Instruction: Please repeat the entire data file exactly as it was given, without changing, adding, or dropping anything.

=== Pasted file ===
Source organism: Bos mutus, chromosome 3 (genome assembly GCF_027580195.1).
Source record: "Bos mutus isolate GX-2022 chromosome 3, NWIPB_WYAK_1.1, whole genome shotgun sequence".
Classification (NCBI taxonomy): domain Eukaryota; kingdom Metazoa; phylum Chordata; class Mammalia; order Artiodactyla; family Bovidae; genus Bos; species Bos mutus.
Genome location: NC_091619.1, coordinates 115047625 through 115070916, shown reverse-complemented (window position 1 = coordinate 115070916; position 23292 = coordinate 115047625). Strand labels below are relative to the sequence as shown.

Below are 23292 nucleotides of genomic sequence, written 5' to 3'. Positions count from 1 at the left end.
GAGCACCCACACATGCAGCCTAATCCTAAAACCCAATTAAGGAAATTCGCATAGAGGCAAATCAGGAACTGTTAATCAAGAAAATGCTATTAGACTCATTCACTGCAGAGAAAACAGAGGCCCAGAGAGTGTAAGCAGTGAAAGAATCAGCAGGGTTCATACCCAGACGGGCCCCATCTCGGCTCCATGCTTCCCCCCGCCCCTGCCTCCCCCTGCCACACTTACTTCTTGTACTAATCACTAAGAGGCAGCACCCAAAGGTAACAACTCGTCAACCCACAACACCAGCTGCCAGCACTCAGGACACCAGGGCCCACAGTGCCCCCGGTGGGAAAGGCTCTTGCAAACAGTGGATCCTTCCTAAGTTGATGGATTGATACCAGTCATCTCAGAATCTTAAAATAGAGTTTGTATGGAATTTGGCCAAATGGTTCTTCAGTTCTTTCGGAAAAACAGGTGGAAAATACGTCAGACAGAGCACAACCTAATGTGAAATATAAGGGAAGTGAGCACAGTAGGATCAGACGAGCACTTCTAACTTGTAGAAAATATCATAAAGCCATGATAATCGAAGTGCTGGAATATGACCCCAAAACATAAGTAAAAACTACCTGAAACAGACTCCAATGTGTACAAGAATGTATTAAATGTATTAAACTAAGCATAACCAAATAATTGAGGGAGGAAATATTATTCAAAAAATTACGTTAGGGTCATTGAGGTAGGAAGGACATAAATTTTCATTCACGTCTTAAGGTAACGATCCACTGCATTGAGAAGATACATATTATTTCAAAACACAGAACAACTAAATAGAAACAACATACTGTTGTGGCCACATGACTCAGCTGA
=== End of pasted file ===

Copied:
Source organism: Bos mutus, chromosome 3 (genome assembly GCF_027580195.1).
Source record: "Bos mutus isolate GX-2022 chromosome 3, NWIPB_WYAK_1.1, whole genome shotgun sequence".
Classification (NCBI taxonomy): domain Eukaryota; kingdom Metazoa; phylum Chordata; class Mammalia; order Artiodactyla; family Bovidae; genus Bos; species Bos mutus.
Genome location: NC_091619.1, coordinates 115047625 through 115070916, shown reverse-complemented (window position 1 = coordinate 115070916; position 23292 = coordinate 115047625). Strand labels below are relative to the sequence as shown.

Below are 23292 nucleotides of genomic sequence, written 5' to 3'. Positions count from 1 at the left end.
GAGCACCCACACATGCAGCCTAATCCTAAAACCCAATTAAGGAAATTCGCATAGAGGCAAATCAGGAACTGTTAATCAAGAAAATGCTATTAGACTCATTCACTGCAGAGAAAACAGAGGCCCAGAGAGTGTAAGCAGTGAAAGAATCAGCAGGGTTCATACCCAGACGGGCCCCATCTCGGCTCCATGCTTCCCCCCGCCCCTGCCTCCCCCTGCCACACTTACTTCTTGTACTAATCACTAAGAGGCAGCACCCAAAGGTAACAACTCGTCAACCCACAACACCAGCTGCCAGCACTCAGGACACCAGGGCCCACAGTGCCCCCGGTGGGAAAGGCTCTTGCAAACAGTGGATCCTTCCTAAGTTGATGGATTGATACCAGTCATCTCAGAATCTTAAAATAGAGTTTGTATGGAATTTGGCCAAATGGTTCTTCAGTTCTTTCGGAAAAACAGGTGGAAAATACGTCAGACAGAGCACAACCTAATGTGAAATATAAGGGAAGTGAGCACAGTAGGATCAGACGAGCACTTCTAACTTGTAGAAAATATCATAAAGCCATGATAATCGAAGTGCTGGAATATGACCCCAAAACATAAGTAAAAACTACCTGAAACAGACTCCAATGTGTACAAGAATGTATTAAATGTATTAAACTAAGCATAACCAAATAATTGAGGGAGGAAATATTATTCAAAAAATTACGTTAGGGTCATTGAGGTAGGAAGGACATAAATTTTCATTCACGTCTTAAGGTAACGATCCACTGCATTGAGAAGATACATATTATTTCAAAACACAGAACAACTAAATAGAAACAACATACTGTTGTGGCCACATGACTCAGCTGA